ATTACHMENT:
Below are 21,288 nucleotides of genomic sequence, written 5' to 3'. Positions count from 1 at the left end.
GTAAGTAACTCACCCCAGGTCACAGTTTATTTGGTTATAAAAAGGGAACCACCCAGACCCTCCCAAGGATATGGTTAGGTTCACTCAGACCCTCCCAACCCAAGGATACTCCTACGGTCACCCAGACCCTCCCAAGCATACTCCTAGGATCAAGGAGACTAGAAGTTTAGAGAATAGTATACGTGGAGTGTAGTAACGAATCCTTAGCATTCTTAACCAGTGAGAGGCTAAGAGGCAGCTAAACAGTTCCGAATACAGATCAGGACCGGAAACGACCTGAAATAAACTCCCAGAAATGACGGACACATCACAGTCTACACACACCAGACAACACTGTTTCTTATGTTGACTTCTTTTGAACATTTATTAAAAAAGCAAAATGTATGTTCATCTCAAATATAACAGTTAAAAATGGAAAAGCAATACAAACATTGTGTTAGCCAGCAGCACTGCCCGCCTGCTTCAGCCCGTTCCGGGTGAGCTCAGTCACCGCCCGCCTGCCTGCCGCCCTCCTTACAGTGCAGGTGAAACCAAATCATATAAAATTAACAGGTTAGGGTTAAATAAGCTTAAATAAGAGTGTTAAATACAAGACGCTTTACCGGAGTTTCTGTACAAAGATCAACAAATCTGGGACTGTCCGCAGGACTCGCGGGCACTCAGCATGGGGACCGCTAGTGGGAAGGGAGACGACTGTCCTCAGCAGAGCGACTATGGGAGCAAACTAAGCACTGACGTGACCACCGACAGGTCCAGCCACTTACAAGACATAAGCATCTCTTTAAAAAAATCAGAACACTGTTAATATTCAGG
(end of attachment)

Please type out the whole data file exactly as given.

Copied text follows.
Below are 21,288 nucleotides of genomic sequence, written 5' to 3'. Positions count from 1 at the left end.
GTAAGTAACTCACCCCAGGTCACAGTTTATTTGGTTATAAAAAGGGAACCACCCAGACCCTCCCAAGGATATGGTTAGGTTCACTCAGACCCTCCCAACCCAAGGATACTCCTACGGTCACCCAGACCCTCCCAAGCATACTCCTAGGATCAAGGAGACTAGAAGTTTAGAGAATAGTATACGTGGAGTGTAGTAACGAATCCTTAGCATTCTTAACCAGTGAGAGGCTAAGAGGCAGCTAAACAGTTCCGAATACAGATCAGGACCGGAAACGACCTGAAATAAACTCCCAGAAATGACGGACACATCACAGTCTACACACACCAGACAACACTGTTTCTTATGTTGACTTCTTTTGAACATTTATTAAAAAAGCAAAATGTATGTTCATCTCAAATATAACAGTTAAAAATGGAAAAGCAATACAAACATTGTGTTAGCCAGCAGCACTGCCCGCCTGCTTCAGCCCGTTCCGGGTGAGCTCAGTCACCGCCCGCCTGCCTGCCGCCCTCCTTACAGTGCAGGTGAAACCAAATCATATAAAATTAACAGGTTAGGGTTAAATAAGCTTAAATAAGAGTGTTAAATACAAGACGCTTTACCGGAGTTTCTGTACAAAGATCAACAAATCTGGGACTGTCCGCAGGACTCGCGGGCACTCAGCATGGGGACCGCTAGTGGGAAGGGAGACGACTGTCCTCAGCAGAGCGACTATGGGAGCAAACTAAGCACTGACGTGACCACCGACAGGTCCAGCCACTTACAAGACATAAGCATCTCTTTAAAAAAATCAGAACACTGTTAATATTCAGG